Since everyone will try and decipher where I stand on the issue, let me be upfront. I’m triple vaccinated, I don’t like to wear a mask, but I do, when asked, and usually after a few minutes in a store, I pull it down so it’s not so annoying. I have an toddler at home who is not yet school age.

Schools are the front lines of this war. Kids who are forced to wear a mask to protect other kids, teachers, and themselves is seen as a small inconvenience for the greater good. 

On the other hand, kids who are forced to wear a mask are having their self esteem destroyed, their ability to interact short circuited, and their mental health continues to suffer. They’re falling behind in their learning, and their overall general health is bad and is getting worse.

Schools have been able to find common ground on much tougher issues (bullying, drugs, violence, kickball) so why can’t we find an acceptable alternative when it comes to masks?

It’s all masks all the time or no masks ever again.  

The latest numbers in St. Louis have 54 children ages 18 and younger in the hospital and 10 children in the ICU.

Each one tragic, and if I were a parent, I would want to call out the national guard. But, too many parents, too many studies, and too many experts are generally concerned with the overall mental and physical health of a child that it’s impossible to ignore any longer. If you disagree, look at the mental health of the adults around the kids. We parents aren’t handling this pandemic well so what chance do our children have?

Conversely, some parents are petrified of the great unknown when it comes to Covid. Children get it at a much lesser degree, and not as severe, except when it’s your child.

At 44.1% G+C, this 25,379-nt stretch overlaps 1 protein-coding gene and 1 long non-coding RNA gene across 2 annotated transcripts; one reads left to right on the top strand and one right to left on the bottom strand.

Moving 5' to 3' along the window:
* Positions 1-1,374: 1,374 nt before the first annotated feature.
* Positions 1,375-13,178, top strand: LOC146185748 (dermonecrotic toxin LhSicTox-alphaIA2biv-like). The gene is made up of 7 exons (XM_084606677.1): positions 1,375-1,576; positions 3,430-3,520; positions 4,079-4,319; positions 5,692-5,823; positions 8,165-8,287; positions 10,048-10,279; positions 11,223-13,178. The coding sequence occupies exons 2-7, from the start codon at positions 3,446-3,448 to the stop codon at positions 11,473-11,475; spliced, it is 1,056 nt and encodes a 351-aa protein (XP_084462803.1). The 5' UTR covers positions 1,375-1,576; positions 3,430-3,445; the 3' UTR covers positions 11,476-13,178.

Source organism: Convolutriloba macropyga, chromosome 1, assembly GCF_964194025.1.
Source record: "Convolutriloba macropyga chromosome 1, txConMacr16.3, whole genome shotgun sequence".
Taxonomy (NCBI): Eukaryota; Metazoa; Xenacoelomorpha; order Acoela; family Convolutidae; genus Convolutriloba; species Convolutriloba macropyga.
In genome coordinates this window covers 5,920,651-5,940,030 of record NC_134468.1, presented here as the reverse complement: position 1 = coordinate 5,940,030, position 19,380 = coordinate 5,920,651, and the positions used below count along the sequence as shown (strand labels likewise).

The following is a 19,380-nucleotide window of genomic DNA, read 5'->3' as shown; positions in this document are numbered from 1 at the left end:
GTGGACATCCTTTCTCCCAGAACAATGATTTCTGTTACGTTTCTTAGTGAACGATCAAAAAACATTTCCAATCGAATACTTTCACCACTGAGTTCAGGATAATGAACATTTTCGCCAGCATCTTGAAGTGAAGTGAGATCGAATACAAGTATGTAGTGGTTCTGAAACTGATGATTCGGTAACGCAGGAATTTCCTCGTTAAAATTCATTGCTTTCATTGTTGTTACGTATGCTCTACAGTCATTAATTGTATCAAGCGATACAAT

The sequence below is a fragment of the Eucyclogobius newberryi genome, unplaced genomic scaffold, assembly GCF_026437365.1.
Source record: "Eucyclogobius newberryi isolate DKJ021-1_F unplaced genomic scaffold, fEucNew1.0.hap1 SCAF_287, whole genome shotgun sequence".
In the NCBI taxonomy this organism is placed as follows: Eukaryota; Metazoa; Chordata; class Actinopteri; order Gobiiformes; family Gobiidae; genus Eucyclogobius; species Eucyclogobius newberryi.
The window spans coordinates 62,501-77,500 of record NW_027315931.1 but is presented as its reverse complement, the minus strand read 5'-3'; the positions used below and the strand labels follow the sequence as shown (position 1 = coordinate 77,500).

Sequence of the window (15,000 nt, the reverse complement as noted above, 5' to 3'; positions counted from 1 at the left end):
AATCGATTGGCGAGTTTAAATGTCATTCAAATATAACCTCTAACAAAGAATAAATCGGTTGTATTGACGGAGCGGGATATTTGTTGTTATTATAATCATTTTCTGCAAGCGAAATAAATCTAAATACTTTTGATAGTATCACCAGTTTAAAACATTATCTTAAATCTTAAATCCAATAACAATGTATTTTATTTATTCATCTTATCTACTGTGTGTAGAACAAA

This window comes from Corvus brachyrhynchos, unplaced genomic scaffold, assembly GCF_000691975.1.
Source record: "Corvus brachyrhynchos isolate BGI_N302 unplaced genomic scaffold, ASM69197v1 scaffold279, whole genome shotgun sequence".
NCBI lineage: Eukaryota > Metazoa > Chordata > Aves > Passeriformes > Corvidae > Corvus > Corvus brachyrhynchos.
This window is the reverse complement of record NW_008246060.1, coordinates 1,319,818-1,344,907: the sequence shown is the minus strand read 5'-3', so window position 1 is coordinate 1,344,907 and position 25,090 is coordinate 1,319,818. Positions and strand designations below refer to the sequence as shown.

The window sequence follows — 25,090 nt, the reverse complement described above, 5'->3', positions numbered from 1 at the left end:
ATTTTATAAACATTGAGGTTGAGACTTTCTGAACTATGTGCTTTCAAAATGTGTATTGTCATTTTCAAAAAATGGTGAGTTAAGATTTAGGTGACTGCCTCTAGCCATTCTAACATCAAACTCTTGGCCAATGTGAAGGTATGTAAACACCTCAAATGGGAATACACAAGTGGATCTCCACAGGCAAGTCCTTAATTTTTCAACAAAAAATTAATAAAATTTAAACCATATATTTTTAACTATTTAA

Politicians aren’t helping the situation either. They are using the issue to gain attention from their respective fringes, hoping it will propel them to a higher office. They win when we stay angry with each other. If one were cynical, one would say they don’t want a solution. Fixing the problem doesn’t help them.

During the polio outbreaks of years ago, schools would delay openings, cancel schools, and parents would limit who could play with their kids because “they have polio over there”. It wasn’t ideal, but in the 1930’s you had one parent home to help. ( In fact, radio, back in the day was part of the solution. Radio helped with the virtual learning. It was the zoom of its day.) Today with both parents working it’s much more difficult for a family.

At some point we have to arrive at a new normal. It’s been two full years and now our third February. We can’t continue to have virtual learning, and school board meetings where parents are screaming at each other like junkyard dogs. At what point do we put down our weapons,  and come up with a compromise?

While one parent worries about the long term negative effects of the vaccine, the other parent worries about the long term negative effects of COVID. It seems like they should be able to understand each other.

In some ways there is no answer, but in others, we must find one. The children are watching.  We are making them pawns in our political fights. We are using them to propel our political agenda. I worry what long lasting negative effects all of this will have on them long after COVID is gone.

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BNM Writers

CNN Remains Top Destination For New Year’s Eve Celebrations

“From 11p-12:30am, CNN drew 3.3 million total viewers, matching its second-best ever total audience of that date’s time slot.”

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The calendar changed from 2021 to 2022, and cable’s No. 1 non-sports destination for New Year’s Eve celebrations, CNN, remained so. Once again at New York’s Times Square were hosts Anderson Cooper and Andy Cohen. Some of the guests featured were actor Leslie Jordan, performer Katy Perry, Academy Award winner Regina King and King’s former “227” co-star Jackee Harry.